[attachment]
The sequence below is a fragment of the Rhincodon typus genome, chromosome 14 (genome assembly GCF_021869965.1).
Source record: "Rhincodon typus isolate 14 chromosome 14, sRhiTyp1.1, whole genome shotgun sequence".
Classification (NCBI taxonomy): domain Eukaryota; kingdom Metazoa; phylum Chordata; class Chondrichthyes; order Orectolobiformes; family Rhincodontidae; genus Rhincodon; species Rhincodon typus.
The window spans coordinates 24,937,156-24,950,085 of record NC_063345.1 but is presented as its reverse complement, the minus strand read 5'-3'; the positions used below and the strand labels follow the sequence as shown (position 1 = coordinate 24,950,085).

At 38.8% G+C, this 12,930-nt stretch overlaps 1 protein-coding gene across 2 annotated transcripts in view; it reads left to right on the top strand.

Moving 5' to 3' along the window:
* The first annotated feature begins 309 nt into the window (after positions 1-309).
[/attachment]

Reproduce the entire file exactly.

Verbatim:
The sequence below is a fragment of the Rhincodon typus genome, chromosome 14 (genome assembly GCF_021869965.1).
Source record: "Rhincodon typus isolate 14 chromosome 14, sRhiTyp1.1, whole genome shotgun sequence".
Classification (NCBI taxonomy): domain Eukaryota; kingdom Metazoa; phylum Chordata; class Chondrichthyes; order Orectolobiformes; family Rhincodontidae; genus Rhincodon; species Rhincodon typus.
The window spans coordinates 24,937,156-24,950,085 of record NC_063345.1 but is presented as its reverse complement, the minus strand read 5'-3'; the positions used below and the strand labels follow the sequence as shown (position 1 = coordinate 24,950,085).

At 38.8% G+C, this 12,930-nt stretch overlaps 1 protein-coding gene across 2 annotated transcripts in view; it reads left to right on the top strand.

Moving 5' to 3' along the window:
* The first annotated feature begins 309 nt into the window (after positions 1-309).